1.3.1 Light: Perception
Volume 1: Foundations—Chapter 3.1
I once took my family on a “field trip” to Baltimore’s “Inner Harbor.” There’s a great aquarium there, among other things. One of the exhibits showed photos of dozens of different kinds of eyes found among the creatures of the earth. They ranged from rudimentary light-sensitive “eye-spots,” to the compound eyes of insects, to the sophisticated eyes of mammals, fish, and reptiles, to the even more highly developed eyes of birds. I think the intended idea was to support the presuppositions of Darwinian evolutionists by showing how vision had developed in the animal kingdom in many different ways in response to a common environmental stimulus—light. It had precisely the opposite effect on me: I ended up praising God—not blind chance—for having invented such a fascinating variety of solutions to the same problem, each one perfectly suited to its own needs. Far from bolstering Darwin’s theory, to my mind the exhibit destroyed it—pointing out, for example, that an octopus’ eye is almost identical to a human’s, though they share no plausible common ancestor. The math just plain doesn’t add up. One miracle is, well, miraculous. Two identical miracles require an engineer.
My purpose here isn’t to trash evolutionary theory—science does a fine job of that without my help. Rather, I’d merely like to point out that sight and light are a symbiotic system—either one is pointless without the other. Call me naïve, but I believe Yahweh gave us eyes so that we might be able to observe something about His nature and character. That’s the key to understanding this first facet of Yahweh’s self-portrait: Perception. He doesn’t want to remain unknown to us, mysterious and vague. He wants to be seen, to be understood, to be known, to be perceived as the One who loves us. He wants to shed light upon our lives.
We’re introduced to the concept of light in the first few verses of Genesis. Actually, it should be noted that all seven of these elemental concepts are presented in the very first chapter of the Bible, if we’re willing to recognize this portrait of God for what it is. Remarkably, the same thing is also true of the last chapter in God’s Word—Revelation 22. All seven concepts are woven into that narrative as well. In this context, it’s hard to miss the significance of Yahshua’s statement: “‘I am the Alpha and the Omega,’ says the Lord God, ‘who is and who was and who is to come, the Almighty…Fear not; I am the first and the last.’” (Revelation 1:8, 17)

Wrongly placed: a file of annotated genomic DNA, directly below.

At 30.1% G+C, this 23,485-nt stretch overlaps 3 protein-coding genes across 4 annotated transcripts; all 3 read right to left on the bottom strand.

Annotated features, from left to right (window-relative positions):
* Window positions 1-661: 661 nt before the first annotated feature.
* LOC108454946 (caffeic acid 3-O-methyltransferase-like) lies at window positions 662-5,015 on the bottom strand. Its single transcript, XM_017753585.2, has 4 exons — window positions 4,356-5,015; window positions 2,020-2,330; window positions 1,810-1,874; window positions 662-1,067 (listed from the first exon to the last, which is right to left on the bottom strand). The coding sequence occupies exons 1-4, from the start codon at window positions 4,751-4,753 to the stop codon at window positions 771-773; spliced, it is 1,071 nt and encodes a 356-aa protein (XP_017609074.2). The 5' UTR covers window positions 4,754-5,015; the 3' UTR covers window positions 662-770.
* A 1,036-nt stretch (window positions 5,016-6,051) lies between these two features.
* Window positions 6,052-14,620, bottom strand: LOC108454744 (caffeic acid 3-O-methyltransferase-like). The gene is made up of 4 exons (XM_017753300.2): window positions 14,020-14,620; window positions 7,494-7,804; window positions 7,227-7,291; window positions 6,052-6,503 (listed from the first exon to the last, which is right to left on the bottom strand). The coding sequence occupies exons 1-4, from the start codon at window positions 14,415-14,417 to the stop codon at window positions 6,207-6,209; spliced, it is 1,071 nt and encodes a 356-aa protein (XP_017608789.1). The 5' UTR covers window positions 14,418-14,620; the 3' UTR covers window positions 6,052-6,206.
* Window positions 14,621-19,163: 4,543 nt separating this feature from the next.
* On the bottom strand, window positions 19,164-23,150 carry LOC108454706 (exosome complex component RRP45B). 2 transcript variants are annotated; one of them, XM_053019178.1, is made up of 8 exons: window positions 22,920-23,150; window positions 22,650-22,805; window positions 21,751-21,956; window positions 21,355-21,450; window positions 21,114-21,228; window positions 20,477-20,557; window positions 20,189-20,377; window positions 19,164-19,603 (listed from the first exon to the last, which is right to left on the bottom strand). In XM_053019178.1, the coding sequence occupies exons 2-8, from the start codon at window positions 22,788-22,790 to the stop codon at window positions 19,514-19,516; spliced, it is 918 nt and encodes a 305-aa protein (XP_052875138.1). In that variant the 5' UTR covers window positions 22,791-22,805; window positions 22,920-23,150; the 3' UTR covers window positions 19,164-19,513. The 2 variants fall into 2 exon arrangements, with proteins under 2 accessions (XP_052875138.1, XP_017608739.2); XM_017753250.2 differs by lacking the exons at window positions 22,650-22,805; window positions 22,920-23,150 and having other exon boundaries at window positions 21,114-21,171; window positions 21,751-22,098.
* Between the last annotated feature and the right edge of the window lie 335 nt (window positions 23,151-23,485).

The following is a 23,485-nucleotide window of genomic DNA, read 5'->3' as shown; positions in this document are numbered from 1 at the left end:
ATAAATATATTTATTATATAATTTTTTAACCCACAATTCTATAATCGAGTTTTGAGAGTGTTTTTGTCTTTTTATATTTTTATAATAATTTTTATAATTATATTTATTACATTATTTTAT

Let’s begin at the beginning, then: “In the beginning, God created the heavens and the earth. The earth was without form and void, and darkness was over the face of the deep. And the Spirit of God was hovering over the face of the waters. And God said, ‘Let there be light,’ and there was light. And God saw that the light was good.” (Genesis 1:1-4) In modern terminology, this tells us that having made space-time and matter-energy as raw and unformed entities, God instituted the forces of physics that now govern our universe: gravity, electromagnetism, the weak nuclear force, and the strong nuclear force—four things that many scientists suspect have a common basis, though they haven’t been able to prove it. (The irony here is deafening: the “common basis” is their Designer, Yahweh.) Technically, light began shortly after the big bang, when particles of matter were acted upon by gravitational forces, bringing them together in such vast quantities that nuclear fusion—the same engine that powers stars today—spontaneously erupted. As these first-generation stars burn through their nuclear fuel, they collapse, creating such immense pressures that the heavier elements of the universe are produced—the elements from which “the dust of the earth,” along with our mortal bodies, are made. So as far as I can tell, God “saw that the light was good” because it brought Him one step closer to realizing His purpose: to love and to be loved in return.